The big four banks' group legal counsels have set up war rooms backed by the country's top lawyers, QCs and accounting firms to focus on responding to the bank royal commission so executives can avoid being distracted from key strategic and operating issues.
Many of the law firms and QCs engaged to fight the corporate regulator's BBSW allegations are considered "match-fit" and "battle-hardened" so will be recalled, as the banks prepare as they would for a major court trial.
The banks' head of corporate affairs will also be brought into the working groups to bring government and media relations into the process so that lawyers do not overrun the banks' response.
Managing partner of Bain & Co David Zehner said the banks' leaders should use the commission as a trigger or catalyst to "accelerate" their efforts to reorient the banks to their customers' needs and expectations.
David Zehner, managing partner Bain & Co says bank CEOs can't treat the royal commission as "business as usual".
Banks' bigger threat
"Banks need to focus on customers and the best thing they can do is not just to meet the core issues of the inquiry but also to position their businesses for the future," Mr Zehner told The Australian Financial Review. "To some extent [the royal commission] will be a trigger or catalyst that good leadership can use to reorient the organisation around its customers in a more fundamental way or an accelerated way."
Banking is on the cusp of disruption. Mr Zehner said a recent Bain & Co survey found that more than 50 per cent of consumers are open to buying financial services from tech companies such as Apple, Amazon and Alibaba, posing a fundamental threat to the sector.
"When you ask people why they recommend or don't recommend their bank the number one reason is people. What customers experience or perceive about that bank's cultural change is so important," Mr Zehner said. "Is there a risk that the inquiry distracts them from the core mission that they are on with the customers? My sense is these organisations are well enough run that they will be able to quarantine enough of the distracting stuff. It's a risk, it's not a huge risk."
Head of regulation at Minter Ellison James Beaton, the solicitor assisting Dyson Heydon's royal commission into the trade unions, said former High Court judge Kenneth Hayne is likely to set a subject-based agenda where counsel and lawyers assisting will select witnesses across topics such as Storm, Timbercorp, Bankwest and broad-based issues like managed investment schemes, financial planners and executive pay.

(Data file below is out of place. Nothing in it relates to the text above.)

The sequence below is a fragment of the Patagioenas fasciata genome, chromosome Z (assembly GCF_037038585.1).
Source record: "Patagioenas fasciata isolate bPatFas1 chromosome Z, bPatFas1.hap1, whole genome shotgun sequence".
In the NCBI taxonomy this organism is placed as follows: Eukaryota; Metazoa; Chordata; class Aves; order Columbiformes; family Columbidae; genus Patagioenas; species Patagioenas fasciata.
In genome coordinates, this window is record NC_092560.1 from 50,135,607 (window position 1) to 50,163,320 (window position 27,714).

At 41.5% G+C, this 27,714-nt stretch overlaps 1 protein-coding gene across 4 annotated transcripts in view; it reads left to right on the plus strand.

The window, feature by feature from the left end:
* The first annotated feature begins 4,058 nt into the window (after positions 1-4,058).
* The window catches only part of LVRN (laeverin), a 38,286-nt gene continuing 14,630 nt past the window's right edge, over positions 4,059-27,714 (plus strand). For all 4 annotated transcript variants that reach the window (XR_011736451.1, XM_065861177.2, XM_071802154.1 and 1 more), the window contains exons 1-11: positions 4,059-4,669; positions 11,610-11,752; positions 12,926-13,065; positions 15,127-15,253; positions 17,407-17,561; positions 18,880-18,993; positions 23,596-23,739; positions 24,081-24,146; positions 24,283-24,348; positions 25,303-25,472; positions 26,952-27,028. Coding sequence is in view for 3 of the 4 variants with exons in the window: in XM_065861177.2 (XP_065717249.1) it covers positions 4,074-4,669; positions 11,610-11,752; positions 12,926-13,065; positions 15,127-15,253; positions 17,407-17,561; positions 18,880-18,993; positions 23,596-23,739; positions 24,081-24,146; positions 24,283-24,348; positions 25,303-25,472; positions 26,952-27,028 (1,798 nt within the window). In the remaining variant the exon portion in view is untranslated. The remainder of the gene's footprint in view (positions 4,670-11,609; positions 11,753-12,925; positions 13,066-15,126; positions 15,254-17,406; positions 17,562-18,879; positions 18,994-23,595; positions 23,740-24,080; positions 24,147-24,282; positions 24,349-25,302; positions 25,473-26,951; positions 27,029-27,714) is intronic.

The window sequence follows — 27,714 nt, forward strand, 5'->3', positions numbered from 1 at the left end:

The Heydon trade union royal commission provides some guide of how the bank commission could work.
Bank war teams
National Australia Bank's chief legal and commercial counsel Sharon Cook, a former King & Wood Mallesons partner, will lead NAB's response and has faced a "baptism of fire" since joining in April, having to deal with the government bank tax, the BBSW case and the royal commission, among a host of bank reviews.
NAB will use Herbert Smith Freehills as their lawyers and the same barristers from their BBSW case, Neil Young QC and Wendy Harris QC.
Westpac's head of compliance and legal, Rebecca Lim, will oversee their response unit with Westpac also using the same legal team as BBSW, Allens partner Richard Harris, law firm Gilbert + Tobin with Matthew Darke SC or Steven Finch SC expected to play a lead role. Westpac have also engaged major accounting firm KPMG to provide strategy advice.
NAB will use Neil Young QC and Wendy Harris QC for the bank Royal Commission.
CBA's Group General Counsel and Group Executive, Group Corporate Affairs, Anna Lenahan, will oversee their response unit with CBA engaging Clayton Utz with panel law firm Freehills and accounting firm PwC expected to play a role.
ANZ's BBSW team, Group General Counsel Bob Santamaria and Alan Archibald QC are also expected to team up again with ANZ's newly appointed general manager of communications and public affairs, Tony Warren, who joined the bank in August after a decade at Telstra, another key player.
This article was first published by http://www.afr.com/Authors: Patrick Durkin Joanne Gray
Rebecca Lim, Chief Compliance Officer and Group General Counsel, Westpac will lead their banks response Louie Douvis